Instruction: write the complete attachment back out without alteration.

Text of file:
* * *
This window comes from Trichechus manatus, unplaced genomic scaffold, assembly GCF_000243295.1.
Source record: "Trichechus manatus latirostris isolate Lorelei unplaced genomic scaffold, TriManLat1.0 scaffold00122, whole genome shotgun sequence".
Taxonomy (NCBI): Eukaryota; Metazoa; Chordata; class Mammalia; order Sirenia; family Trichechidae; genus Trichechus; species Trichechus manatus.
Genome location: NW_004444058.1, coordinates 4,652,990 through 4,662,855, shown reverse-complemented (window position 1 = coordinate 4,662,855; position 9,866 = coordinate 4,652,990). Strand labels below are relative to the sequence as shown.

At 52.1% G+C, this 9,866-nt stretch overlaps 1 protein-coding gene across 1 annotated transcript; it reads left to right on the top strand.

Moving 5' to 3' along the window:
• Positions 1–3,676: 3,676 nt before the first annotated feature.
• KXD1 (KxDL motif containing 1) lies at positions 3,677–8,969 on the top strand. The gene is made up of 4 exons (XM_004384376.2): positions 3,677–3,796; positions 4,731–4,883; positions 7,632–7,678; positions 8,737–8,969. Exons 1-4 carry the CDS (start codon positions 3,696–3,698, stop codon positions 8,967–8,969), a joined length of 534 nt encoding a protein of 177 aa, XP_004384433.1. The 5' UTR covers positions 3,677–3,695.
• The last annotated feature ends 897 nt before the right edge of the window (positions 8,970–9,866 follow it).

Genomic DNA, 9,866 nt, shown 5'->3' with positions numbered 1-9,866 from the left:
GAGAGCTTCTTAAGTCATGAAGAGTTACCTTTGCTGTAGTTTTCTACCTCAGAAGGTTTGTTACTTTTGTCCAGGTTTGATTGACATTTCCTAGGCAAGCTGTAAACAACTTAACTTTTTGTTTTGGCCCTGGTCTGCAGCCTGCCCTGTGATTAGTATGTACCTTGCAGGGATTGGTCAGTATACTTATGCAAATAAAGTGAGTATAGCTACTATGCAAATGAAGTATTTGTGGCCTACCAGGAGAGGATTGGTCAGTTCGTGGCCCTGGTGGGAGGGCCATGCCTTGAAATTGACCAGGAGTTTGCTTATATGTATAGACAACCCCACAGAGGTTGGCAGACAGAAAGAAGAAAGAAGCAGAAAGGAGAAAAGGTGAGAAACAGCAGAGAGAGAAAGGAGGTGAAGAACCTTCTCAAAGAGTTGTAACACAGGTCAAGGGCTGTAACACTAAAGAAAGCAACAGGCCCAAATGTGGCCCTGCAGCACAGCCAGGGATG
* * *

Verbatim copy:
This window comes from Trichechus manatus, unplaced genomic scaffold, assembly GCF_000243295.1.
Source record: "Trichechus manatus latirostris isolate Lorelei unplaced genomic scaffold, TriManLat1.0 scaffold00122, whole genome shotgun sequence".
Taxonomy (NCBI): Eukaryota; Metazoa; Chordata; class Mammalia; order Sirenia; family Trichechidae; genus Trichechus; species Trichechus manatus.
Genome location: NW_004444058.1, coordinates 4,652,990 through 4,662,855, shown reverse-complemented (window position 1 = coordinate 4,662,855; position 9,866 = coordinate 4,652,990). Strand labels below are relative to the sequence as shown.

At 52.1% G+C, this 9,866-nt stretch overlaps 1 protein-coding gene across 1 annotated transcript; it reads left to right on the top strand.

Moving 5' to 3' along the window:
• Positions 1–3,676: 3,676 nt before the first annotated feature.
• KXD1 (KxDL motif containing 1) lies at positions 3,677–8,969 on the top strand. The gene is made up of 4 exons (XM_004384376.2): positions 3,677–3,796; positions 4,731–4,883; positions 7,632–7,678; positions 8,737–8,969. Exons 1-4 carry the CDS (start codon positions 3,696–3,698, stop codon positions 8,967–8,969), a joined length of 534 nt encoding a protein of 177 aa, XP_004384433.1. The 5' UTR covers positions 3,677–3,695.
• The last annotated feature ends 897 nt before the right edge of the window (positions 8,970–9,866 follow it).

Genomic DNA, 9,866 nt, shown 5'->3' with positions numbered 1-9,866 from the left:
GAGAGCTTCTTAAGTCATGAAGAGTTACCTTTGCTGTAGTTTTCTACCTCAGAAGGTTTGTTACTTTTGTCCAGGTTTGATTGACATTTCCTAGGCAAGCTGTAAACAACTTAACTTTTTGTTTTGGCCCTGGTCTGCAGCCTGCCCTGTGATTAGTATGTACCTTGCAGGGATTGGTCAGTATACTTATGCAAATAAAGTGAGTATAGCTACTATGCAAATGAAGTATTTGTGGCCTACCAGGAGAGGATTGGTCAGTTCGTGGCCCTGGTGGGAGGGCCATGCCTTGAAATTGACCAGGAGTTTGCTTATATGTATAGACAACCCCACAGAGGTTGGCAGACAGAAAGAAGAAAGAAGCAGAAAGGAGAAAAGGTGAGAAACAGCAGAGAGAGAAAGGAGGTGAAGAACCTTCTCAAAGAGTTGTAACACAGGTCAAGGGCTGTAACACTAAAGAAAGCAACAGGCCCAAATGTGGCCCTGCAGCACAGCCAGGGATG